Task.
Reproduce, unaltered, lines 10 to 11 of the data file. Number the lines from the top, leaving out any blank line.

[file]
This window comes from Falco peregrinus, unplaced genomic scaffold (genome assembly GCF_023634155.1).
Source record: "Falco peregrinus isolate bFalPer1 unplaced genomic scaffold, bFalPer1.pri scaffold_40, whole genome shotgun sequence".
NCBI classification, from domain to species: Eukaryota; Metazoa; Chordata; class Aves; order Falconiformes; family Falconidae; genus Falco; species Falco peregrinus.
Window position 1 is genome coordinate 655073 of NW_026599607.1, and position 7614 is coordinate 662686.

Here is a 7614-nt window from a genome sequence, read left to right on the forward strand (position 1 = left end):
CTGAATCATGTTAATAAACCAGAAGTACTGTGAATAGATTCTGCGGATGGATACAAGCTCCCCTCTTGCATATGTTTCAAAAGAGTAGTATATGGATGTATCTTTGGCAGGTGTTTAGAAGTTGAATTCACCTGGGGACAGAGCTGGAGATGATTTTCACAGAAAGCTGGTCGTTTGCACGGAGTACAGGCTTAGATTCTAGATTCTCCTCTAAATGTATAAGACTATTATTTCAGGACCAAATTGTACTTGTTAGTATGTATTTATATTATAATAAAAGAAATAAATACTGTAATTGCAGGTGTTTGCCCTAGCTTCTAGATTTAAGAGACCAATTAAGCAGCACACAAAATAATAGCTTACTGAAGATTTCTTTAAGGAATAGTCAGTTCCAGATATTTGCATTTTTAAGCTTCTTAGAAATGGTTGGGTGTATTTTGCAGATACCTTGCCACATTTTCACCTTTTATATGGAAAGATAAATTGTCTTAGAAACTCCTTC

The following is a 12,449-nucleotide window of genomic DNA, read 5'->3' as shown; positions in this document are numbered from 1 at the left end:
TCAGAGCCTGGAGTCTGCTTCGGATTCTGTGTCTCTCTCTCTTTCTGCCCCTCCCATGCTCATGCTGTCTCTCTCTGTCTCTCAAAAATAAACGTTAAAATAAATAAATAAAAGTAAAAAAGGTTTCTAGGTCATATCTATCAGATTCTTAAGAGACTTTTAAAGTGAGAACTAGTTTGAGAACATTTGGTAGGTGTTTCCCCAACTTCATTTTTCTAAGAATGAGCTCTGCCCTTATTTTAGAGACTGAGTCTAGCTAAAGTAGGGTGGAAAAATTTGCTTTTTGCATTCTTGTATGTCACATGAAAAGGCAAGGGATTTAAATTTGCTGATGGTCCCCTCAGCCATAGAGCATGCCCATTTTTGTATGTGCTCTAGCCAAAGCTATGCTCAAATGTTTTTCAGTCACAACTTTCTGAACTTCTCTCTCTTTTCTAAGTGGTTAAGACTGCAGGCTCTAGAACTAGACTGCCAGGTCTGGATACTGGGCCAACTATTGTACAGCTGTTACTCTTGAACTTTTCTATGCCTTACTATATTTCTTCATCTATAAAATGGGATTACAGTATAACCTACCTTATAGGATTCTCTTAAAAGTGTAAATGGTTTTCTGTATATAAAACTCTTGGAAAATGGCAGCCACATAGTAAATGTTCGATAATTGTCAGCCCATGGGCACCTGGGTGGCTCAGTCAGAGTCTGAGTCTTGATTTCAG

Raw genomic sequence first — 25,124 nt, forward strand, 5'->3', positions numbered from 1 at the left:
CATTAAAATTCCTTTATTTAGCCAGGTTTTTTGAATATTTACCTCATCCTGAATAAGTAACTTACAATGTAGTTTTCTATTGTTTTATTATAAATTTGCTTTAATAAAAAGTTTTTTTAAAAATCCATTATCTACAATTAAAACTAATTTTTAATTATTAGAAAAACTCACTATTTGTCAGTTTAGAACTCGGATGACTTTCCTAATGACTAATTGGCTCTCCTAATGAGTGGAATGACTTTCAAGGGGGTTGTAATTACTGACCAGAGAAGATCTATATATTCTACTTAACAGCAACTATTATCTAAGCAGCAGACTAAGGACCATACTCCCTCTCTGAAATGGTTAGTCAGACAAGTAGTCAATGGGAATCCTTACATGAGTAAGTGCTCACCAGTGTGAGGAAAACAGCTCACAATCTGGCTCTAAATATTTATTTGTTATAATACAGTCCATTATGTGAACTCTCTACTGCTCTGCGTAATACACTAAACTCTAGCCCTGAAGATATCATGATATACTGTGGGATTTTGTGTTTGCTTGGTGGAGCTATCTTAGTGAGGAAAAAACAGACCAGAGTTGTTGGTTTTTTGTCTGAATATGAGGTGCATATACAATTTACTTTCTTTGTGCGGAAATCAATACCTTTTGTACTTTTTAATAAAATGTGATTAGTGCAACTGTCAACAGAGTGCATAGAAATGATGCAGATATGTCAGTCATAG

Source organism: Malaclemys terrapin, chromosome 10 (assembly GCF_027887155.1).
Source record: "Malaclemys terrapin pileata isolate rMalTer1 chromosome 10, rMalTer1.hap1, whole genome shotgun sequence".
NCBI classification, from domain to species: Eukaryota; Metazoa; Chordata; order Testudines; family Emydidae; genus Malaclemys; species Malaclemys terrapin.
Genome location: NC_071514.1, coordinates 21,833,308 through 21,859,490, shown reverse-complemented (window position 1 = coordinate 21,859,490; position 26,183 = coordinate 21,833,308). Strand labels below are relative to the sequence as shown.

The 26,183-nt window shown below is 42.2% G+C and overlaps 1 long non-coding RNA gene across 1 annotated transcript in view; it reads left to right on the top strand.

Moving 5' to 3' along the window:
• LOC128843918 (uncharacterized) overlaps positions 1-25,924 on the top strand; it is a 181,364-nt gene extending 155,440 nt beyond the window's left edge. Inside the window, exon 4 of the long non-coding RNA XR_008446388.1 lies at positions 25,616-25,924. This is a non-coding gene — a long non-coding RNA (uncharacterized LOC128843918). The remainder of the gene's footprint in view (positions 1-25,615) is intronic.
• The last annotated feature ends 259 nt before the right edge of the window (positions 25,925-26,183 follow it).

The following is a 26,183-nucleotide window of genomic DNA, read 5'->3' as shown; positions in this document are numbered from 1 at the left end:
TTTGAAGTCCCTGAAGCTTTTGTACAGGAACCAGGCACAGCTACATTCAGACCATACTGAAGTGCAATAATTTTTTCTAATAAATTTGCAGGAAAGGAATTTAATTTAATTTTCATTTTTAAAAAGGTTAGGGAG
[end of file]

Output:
CATTAAAATTCCTTTATTTAGCCAGGTTTTTTGAATATTTACCTCATCCTGAATAAGTAACTTACAATGTAGTTTTCTATTGTTTTATTATAAATTTGCTTTAATAAAAAGTTTTTTTAAAAATCCATTATCTACAATTAAAACTAATTTTTAATTATTAGAAAAACTCACTATTTGTCAGTTTAGAACTCGGATGACTTTCCTAATGACTAATTGGCTCTCCTAATGAGTGGAATGACTTTCAAGGGGGTTGTAATTACTGACCAGAGAAGATCTATATATTCTACTTAACAGCAACTATTATCTAAGCAGCAGACTAAGGACCATACTCCCTCTCTGAAATGGTTAGTCAGACAAGTAGTCAATGGGAATCCTTACATGAGTAAGTGCTCACCAGTGTGAGGAAAACAGCTCACAATCTGGCTCTAAATATTTATTTGTTATAATACAGTCCATTATGTGAACTCTCTACTGCTCTGCGTAATACACTAAACTCTAGCCCTGAAGATATCATGATATACTGTGGGATTTTGTGTTTGCTTGGTGGAGCTATCTTAGTGAGGAAAAAACAGACCAGAGTTGTTGGTTTTTTGTCTGAATATGAGGTGCATATACAATTTACTTTCTTTGTGCGGAAATCAATACCTTTTGTACTTTTTAATAAAATGTGATTAGTGCAACTGTCAACAGAGTGCATAGAAATGATGCAGATATGTCAGTCATAG

Source organism: Malaclemys terrapin, chromosome 10 (assembly GCF_027887155.1).